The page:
Not the cure, but living better in the Vail Valley
Vail Valley, CO Colorado
VAIL VALLEY, Colorado ” A room full of adults in Colorado’s Vail Valley bounce about gleefully on Swiss exercise balls, listening as physical therapist Joanne Mayer explains the ball exercises can strengthen muscles and lessen back pain.
The group jokes around, laughing at how ridiculous everyone looks bouncing in unison, but the goal is quite serious ” to help the group of people, all diagnosed with multiple sclerosis, find ways to be healthier, stronger and live better lives despite their disease.
The 25 participants from the Vail Valley and across the country, spent five days working with a team of more 45 doctors, health specialists, trainers and other multiple sclerosis specialists as part of the Can Do Program sponsored by the Heuga Center, an Edwards-based non-profit organization for people with multiple sclerosis.
The program is held twice a year in Vail and at several other locations across the country. The program also has a component for the participants’ “support partners,” such as a spouse or caretaker, to address their concerns and educate them about the disease.
Multiple sclerosis is a chronic, unpredictable disease with no known cause or cure that attacks the central nervous system, causing symptoms ranging from numbness to fatigue to paralysis.
Some of those are effects that Edwards resident Alice Plain can tell about first-hand.
A year and a half ago, 42-year-old Plain was diagnosed with multiple sclerosis, after she noticed chronic numbness from her waist down.
“It was a shock,” said Plain, a self-described “outdoor junkie” who bikes, skis, golfs and plays hockey. “It was very scary. I’ve always lived what I thought was a very healthy lifestyle, and it’s been a big adjustment in my life and with what I can do.”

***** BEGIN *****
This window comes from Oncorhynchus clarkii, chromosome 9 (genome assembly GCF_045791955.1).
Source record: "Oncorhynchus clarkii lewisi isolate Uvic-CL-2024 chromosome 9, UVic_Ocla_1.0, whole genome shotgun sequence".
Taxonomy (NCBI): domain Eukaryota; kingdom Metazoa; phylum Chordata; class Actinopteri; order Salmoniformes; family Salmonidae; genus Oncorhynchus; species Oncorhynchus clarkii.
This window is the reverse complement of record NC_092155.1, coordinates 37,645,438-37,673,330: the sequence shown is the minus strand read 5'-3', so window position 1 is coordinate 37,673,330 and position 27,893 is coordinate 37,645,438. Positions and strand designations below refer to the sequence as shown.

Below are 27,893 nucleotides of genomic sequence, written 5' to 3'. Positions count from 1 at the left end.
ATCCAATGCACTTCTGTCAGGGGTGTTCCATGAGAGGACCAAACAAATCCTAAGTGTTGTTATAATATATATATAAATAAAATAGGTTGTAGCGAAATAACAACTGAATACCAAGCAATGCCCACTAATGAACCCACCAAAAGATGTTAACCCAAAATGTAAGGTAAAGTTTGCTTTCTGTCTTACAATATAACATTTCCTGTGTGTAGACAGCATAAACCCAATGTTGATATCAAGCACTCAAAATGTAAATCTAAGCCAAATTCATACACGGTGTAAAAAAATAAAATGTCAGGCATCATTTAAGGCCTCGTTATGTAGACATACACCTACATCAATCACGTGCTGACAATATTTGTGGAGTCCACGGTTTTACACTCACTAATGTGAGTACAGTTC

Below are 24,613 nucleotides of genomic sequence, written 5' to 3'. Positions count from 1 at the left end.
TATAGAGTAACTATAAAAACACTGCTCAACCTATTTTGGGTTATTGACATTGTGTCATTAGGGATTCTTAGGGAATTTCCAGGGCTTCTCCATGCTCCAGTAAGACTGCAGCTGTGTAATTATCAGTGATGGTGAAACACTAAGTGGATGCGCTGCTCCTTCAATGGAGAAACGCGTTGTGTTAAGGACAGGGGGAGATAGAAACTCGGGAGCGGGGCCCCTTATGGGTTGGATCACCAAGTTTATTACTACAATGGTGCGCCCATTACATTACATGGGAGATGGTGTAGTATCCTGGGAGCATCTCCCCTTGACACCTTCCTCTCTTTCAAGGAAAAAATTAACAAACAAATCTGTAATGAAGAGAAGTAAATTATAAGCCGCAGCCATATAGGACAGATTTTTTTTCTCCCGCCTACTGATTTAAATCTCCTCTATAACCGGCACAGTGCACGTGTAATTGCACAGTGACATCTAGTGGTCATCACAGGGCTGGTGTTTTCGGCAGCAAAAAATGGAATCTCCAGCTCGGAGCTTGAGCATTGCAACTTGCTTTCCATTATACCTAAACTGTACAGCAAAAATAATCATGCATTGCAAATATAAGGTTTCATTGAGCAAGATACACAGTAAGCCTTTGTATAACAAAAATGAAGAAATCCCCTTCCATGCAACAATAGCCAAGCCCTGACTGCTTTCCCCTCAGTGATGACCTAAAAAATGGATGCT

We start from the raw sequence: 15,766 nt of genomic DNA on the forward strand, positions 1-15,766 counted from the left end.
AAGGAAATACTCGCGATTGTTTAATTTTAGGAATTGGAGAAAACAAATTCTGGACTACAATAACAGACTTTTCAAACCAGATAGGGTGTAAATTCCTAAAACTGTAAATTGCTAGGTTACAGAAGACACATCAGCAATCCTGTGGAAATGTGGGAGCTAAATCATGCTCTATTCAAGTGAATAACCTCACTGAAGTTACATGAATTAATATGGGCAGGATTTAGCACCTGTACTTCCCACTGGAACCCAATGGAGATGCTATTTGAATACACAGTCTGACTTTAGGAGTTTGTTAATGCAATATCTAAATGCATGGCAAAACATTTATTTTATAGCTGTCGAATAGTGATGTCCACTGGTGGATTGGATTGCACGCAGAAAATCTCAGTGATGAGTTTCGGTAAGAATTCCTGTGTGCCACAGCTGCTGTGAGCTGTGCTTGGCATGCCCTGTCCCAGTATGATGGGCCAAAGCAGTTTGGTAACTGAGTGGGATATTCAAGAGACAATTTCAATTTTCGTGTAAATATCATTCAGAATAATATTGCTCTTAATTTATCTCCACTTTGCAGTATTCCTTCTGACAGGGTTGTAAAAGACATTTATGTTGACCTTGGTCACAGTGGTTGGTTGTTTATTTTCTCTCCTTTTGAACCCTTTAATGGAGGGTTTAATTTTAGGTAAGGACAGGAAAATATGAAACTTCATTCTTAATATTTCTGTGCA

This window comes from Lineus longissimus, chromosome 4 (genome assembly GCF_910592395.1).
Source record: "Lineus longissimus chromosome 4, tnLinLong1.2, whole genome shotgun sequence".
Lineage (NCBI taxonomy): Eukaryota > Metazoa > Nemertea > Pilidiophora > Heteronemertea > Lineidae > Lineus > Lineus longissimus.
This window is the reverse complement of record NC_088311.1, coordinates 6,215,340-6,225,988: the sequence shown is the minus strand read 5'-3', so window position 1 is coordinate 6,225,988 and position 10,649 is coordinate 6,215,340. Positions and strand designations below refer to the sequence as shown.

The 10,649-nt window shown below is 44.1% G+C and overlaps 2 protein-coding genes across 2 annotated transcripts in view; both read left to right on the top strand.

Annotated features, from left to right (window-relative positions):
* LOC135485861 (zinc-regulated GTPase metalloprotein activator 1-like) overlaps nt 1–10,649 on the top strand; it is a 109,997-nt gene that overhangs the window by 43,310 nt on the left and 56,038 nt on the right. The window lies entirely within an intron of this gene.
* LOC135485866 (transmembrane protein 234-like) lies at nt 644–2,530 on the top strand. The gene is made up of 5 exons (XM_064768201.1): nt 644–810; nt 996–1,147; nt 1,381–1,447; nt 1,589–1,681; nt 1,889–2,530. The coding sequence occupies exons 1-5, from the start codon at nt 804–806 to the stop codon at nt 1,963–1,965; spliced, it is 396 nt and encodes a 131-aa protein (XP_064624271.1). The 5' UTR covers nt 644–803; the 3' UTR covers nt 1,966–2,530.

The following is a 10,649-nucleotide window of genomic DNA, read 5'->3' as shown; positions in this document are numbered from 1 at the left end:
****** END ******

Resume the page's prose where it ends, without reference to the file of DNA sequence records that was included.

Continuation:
While still very active ” Plain sports an arm sling as the result of a recent mountain biking fall ” she struggles with fatigue as well as the numbness. She has had to give up ice hockey, her favorite sport, she said.
Now, sitting among the other program participants, Plain said she has picked up great information from talking with the specialists, picking up exercises to do at home and nutritional advice that will help keep energy levels up.
“It’s been all-encompassing and enlightening,” she said of the program. “Knowledge is such a good thing with any disease. The more you know, the better you handle things.”
It has also been encouraging to talk with a whole group of others who understand her situation and are going through the same thing.
“It’s a very hidden disease. There are a lot of invisible symptoms, such as vision loss that can’t be corrected, the numbness, or the fatigue. People look at you and say, ‘Wow, you’re doing well,'” Plain said.
And it’s true. Looking around the room, some are older, some are younger.
Some look perfectly healthy and walk around with ease, while others’ show symptoms when they pour a glass of water with a shaky hand. Still others are in further stages of the disease, and move with the help of wheelchairs or walkers.
But the point of the program is for the participants, no matter what symptoms and difficulties they have, to focus on what they can do, said organizer Tara Lane, who was diagnosed with the disease in 2000 and attended the program herself in 2007.
“Everyone else is looking for the cure. We want to make it easier for people to live every day,” said the 37-year-old Lane, a figure and power skating coach from Edwards.
The program’s occupational therapist might show a patient how to rearrange their home in a more convenient way, or the speech therapist might suggest exercises for a struggling patient.
Lane said the program helped encourage her to continue her active, healthy lifestyle.
“It taught me that what I was doing was correct, and to keep going,” Lane said. “Just because I had MS, I was still a healthy person.”
Many people are diagnosed, but do not know how important it is to keep exercising, eating well, or to be proactive about the disease, she said.
“It’s common for people to be diagnosed and told to go home and not do anything,” Lane said. “Some people are in denial and ignore the problem, and others shut down. But you can exercise, be in control and take charge.”
Plain agreed ” the disease doesn’t define her, and the program has reinforced that attitude.
“I’m ready to continue being healthy, and not get bogged down,” she said. “MS is one thing I have to deal with. Everyone has something going on. This just happens to be something I have.”
Staff writer Melanie Wong can be reached at firstname.lastname@example.org or at (970) 748-2928.